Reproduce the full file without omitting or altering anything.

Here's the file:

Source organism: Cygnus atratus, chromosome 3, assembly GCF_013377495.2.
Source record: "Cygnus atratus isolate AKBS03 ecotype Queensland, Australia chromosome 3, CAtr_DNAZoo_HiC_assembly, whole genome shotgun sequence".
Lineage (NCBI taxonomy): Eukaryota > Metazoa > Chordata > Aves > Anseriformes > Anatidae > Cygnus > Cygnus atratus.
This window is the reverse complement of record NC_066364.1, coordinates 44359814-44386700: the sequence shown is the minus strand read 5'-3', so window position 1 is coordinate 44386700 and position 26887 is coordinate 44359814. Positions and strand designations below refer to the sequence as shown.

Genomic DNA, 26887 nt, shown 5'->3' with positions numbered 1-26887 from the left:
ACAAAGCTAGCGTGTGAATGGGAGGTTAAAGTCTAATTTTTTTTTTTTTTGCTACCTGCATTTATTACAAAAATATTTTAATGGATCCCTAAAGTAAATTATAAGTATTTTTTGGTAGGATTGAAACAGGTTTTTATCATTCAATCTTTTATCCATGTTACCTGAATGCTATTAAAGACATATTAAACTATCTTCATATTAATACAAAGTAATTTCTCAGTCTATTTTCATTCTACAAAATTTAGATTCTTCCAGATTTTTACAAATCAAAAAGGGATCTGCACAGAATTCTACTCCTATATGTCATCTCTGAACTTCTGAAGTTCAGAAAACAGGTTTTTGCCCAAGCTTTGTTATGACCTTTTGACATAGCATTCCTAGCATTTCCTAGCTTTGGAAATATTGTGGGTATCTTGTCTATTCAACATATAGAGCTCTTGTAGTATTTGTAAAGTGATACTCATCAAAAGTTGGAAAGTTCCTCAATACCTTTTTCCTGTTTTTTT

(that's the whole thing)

Source organism: Cygnus atratus, chromosome 3, assembly GCF_013377495.2.
Source record: "Cygnus atratus isolate AKBS03 ecotype Queensland, Australia chromosome 3, CAtr_DNAZoo_HiC_assembly, whole genome shotgun sequence".
Lineage (NCBI taxonomy): Eukaryota > Metazoa > Chordata > Aves > Anseriformes > Anatidae > Cygnus > Cygnus atratus.
This window is the reverse complement of record NC_066364.1, coordinates 44359814-44386700: the sequence shown is the minus strand read 5'-3', so window position 1 is coordinate 44386700 and position 26887 is coordinate 44359814. Positions and strand designations below refer to the sequence as shown.

Genomic DNA, 26887 nt, shown 5'->3' with positions numbered 1-26887 from the left:
ACAAAGCTAGCGTGTGAATGGGAGGTTAAAGTCTAATTTTTTTTTTTTTTGCTACCTGCATTTATTACAAAAATATTTTAATGGATCCCTAAAGTAAATTATAAGTATTTTTTGGTAGGATTGAAACAGGTTTTTATCATTCAATCTTTTATCCATGTTACCTGAATGCTATTAAAGACATATTAAACTATCTTCATATTAATACAAAGTAATTTCTCAGTCTATTTTCATTCTACAAAATTTAGATTCTTCCAGATTTTTACAAATCAAAAAGGGATCTGCACAGAATTCTACTCCTATATGTCATCTCTGAACTTCTGAAGTTCAGAAAACAGGTTTTTGCCCAAGCTTTGTTATGACCTTTTGACATAGCATTCCTAGCATTTCCTAGCTTTGGAAATATTGTGGGTATCTTGTCTATTCAACATATAGAGCTCTTGTAGTATTTGTAAAGTGATACTCATCAAAAGTTGGAAAGTTCCTCAATACCTTTTTCCTGTTTTTTT